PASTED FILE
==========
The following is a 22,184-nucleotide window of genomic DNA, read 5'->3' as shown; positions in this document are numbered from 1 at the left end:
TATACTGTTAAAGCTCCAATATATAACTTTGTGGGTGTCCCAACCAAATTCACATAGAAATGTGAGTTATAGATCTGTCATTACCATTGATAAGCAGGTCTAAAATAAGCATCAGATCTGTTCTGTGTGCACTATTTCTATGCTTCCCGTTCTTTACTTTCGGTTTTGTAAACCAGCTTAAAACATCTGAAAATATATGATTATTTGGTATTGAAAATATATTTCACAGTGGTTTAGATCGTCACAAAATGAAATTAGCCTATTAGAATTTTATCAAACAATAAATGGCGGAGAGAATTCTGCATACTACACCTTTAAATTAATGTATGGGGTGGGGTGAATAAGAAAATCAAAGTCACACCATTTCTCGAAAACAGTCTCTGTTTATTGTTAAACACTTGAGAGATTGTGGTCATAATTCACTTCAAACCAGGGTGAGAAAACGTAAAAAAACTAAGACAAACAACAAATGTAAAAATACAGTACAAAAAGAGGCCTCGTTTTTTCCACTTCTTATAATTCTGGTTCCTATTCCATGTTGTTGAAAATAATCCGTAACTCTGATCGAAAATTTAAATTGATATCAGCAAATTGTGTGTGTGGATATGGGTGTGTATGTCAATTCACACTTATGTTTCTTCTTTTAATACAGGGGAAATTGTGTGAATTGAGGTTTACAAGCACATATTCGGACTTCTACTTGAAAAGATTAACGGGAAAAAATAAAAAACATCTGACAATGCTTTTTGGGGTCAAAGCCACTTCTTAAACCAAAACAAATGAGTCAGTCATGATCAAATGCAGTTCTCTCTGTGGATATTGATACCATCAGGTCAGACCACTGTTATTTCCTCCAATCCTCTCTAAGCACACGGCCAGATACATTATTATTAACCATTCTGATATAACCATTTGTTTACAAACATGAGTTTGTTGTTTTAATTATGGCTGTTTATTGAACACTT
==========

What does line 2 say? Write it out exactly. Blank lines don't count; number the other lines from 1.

TATACTGTTAAAGCTCCAATATATAACTTTGTGGGTGTCCCAACCAAATTCACATAGAAATGTGAGTTATAGATCTGTCATTACCATTGATAAGCAGGTCTAAAATAAGCATCAGATCTGTTCTGTGTGCACTATTTCTATGCTTCCCGTTCTTTACTTTCGGTTTTGTAAACCAGCTTAAAACATCTGAAAATATATGATTATTTGGTATTGAAAATATATTTCACAGTGGTTTAGATCGTCACAAAATGAAATTAGCCTATTAGAATTTTATCAAACAATAAATGGCGGAGAGAATTCTGCATACTACACCTTTAAATTAATGTATGGGGTGGGGTGAATAAGAAAATCAAAGTCACACCATTTCTCGAAAACAGTCTCTGTTTATTGTTAAACACTTGAGAGATTGTGGTCATAATTCACTTCAAACCAGGGTGAGAAAACGTAAAAAAACTAAGACAAACAACAAATGTAAAAATACAGTACAAAAAGAGGCCTCGTTTTTTCCACTTCTTATAATTCTGGTTCCTATTCCATGTTGTTGAAAATAATCCGTAACTCTGATCGAAAATTTAAATTGATATCAGCAAATTGTGTGTGTGGATATGGGTGTGTATGTCAATTCACACTTATGTTTCTTCTTTTAATACAGGGGAAATTGTGTGAATTGAGGTTTACAAGCACATATTCGGACTTCTACTTGAAAAGATTAACGGGAAAAAATAAAAAACATCTGACAATGCTTTTTGGGGTCAAAGCCACTTCTTAAACCAAAACAAATGAGTCAGTCATGATCAAATGCAGTTCTCTCTGTGGATATTGATACCATCAGGTCAGACCACTGTTATTTCCTCCAATCCTCTCTAAGCACACGGCCAGATACATTATTATTAACCATTCTGATATAACCATTTGTTTACAAACATGAGTTTGTTGTTTTAATTATGGCTGTTTATTGAACACTT